2011/4/7 Dr. Robert Marmorstein <robert@narnia.homeunix.com>
The "right" solution is to integrate basket with Akonadi so that the storage
of notes, baskets, tags, and so forth can be done using any of the modules
Akonadi supports (an IMAP server, flat files, etc).

We've had different people start looking at that, including one GSoC proposal
(that didn't get accepted -- it would have if kdepim got one more slot...),
but it's a difficult task.  The way the source code is organized right now makes
it hard to get all the pieces (tags, emblems, etc) together in one place and
represent them as items and collections.

It's something I've been meaning to play with for a long time, but I haven't
had much development time recently -- and most of the time I've had, I am
spending fixing bugs on the software I use on a daily basis (such as  koffice)
rather than basket (which my wife uses).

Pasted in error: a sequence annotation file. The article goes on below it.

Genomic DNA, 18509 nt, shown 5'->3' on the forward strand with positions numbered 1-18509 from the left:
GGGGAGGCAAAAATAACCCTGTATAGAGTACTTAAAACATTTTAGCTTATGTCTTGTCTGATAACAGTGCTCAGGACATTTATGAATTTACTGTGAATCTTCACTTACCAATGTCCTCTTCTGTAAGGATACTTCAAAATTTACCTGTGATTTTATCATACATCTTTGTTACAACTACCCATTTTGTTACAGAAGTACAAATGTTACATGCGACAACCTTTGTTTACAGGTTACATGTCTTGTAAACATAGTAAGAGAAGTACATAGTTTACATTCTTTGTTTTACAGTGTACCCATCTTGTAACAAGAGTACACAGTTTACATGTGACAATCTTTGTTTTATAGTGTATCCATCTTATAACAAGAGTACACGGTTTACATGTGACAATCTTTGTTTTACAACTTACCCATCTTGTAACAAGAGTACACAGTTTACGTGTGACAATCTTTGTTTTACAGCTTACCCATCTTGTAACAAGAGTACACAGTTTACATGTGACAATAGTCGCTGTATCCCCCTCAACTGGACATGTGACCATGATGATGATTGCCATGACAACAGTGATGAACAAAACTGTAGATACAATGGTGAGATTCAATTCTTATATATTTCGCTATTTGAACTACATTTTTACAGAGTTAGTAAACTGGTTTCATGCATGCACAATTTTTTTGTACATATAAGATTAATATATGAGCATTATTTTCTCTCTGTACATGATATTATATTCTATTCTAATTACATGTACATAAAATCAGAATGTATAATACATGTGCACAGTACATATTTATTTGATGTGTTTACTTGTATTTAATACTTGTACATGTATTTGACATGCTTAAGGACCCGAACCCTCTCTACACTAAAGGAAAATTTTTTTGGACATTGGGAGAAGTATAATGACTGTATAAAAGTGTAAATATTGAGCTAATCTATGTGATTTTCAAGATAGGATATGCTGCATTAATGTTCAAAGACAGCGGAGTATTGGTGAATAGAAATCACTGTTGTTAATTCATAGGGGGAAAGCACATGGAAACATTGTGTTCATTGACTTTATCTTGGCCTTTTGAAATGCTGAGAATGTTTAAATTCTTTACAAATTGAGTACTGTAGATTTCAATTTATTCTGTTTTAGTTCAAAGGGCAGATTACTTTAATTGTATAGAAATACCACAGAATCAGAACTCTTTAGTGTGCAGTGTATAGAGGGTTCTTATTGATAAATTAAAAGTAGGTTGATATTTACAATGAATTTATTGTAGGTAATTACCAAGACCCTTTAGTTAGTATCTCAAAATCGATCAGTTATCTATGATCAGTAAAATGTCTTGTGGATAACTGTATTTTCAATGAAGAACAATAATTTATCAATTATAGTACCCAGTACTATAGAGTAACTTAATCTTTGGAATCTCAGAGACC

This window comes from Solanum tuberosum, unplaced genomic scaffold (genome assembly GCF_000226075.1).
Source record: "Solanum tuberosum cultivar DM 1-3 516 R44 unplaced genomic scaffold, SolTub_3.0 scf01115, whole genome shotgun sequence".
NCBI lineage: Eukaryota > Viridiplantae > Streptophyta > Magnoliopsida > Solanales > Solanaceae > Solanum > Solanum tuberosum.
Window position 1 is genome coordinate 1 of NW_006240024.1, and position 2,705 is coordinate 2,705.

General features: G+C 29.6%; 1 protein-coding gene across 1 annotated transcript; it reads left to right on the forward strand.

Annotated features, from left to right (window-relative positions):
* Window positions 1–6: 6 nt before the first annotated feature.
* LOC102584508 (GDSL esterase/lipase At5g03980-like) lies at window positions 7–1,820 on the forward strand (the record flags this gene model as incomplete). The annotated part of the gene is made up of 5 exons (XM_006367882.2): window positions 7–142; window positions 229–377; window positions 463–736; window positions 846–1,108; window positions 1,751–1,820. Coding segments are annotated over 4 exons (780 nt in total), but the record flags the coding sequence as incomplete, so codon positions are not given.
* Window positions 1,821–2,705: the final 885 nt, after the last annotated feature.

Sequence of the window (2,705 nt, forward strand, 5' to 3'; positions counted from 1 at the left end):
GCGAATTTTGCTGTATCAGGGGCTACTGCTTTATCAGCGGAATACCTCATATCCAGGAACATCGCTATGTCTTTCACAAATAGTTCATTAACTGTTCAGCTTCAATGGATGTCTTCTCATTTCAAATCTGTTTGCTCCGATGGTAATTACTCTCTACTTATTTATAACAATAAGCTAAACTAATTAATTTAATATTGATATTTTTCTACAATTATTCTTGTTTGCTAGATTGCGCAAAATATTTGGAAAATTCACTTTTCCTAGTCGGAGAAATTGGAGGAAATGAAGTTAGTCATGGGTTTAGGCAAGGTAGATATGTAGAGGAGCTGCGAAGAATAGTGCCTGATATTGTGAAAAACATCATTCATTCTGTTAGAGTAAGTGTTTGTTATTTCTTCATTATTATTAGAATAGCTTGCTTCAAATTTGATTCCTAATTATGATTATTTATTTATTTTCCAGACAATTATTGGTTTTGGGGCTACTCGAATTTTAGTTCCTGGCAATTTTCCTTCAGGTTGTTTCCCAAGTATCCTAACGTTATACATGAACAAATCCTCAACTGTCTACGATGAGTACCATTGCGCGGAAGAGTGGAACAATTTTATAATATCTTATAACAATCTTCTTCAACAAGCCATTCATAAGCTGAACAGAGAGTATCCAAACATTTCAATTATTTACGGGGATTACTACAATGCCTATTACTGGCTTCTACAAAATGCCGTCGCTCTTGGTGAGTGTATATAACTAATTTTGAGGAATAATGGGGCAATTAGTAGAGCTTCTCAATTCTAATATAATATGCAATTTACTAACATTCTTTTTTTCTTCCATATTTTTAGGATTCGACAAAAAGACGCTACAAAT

On Thursday, April 07, 2011 09:01:57 AM Scott Stubbs wrote:
> >   Like any good basket user with multiple boxes in multiple locations, I
> > religiously 'backup' my baskets, put the gzip file in a location I can
> > get to it via rsync or http to copy it to work/etc.. and then 'restore'
> > my basket store on multiple machines. It just seems to me that in this
> > day and age, I should be able to put the basket storage on a server
> > with local and remote access so I could just read/write to the network
> > basket location without having to 'backup' and 'restore' on each box I
> > have basket installed on.
> >
> >   I don't know how difficult something like this is to implement, but
> > with fish://, sftp:// or just plain old ftp://, it seems like this
> > should be doable.
> It does seem doable but it's not a straight forward task to do it
> right. Remember basket isn't set up for having multiple access at the
> same data store.
> > Anybody ever looked into something like this?
> Kelvie has a published basket of what he has. And recently (when I had
> a lot more time) I was looking into it. I never wrote any code but I
> was playing around with different designs on paper.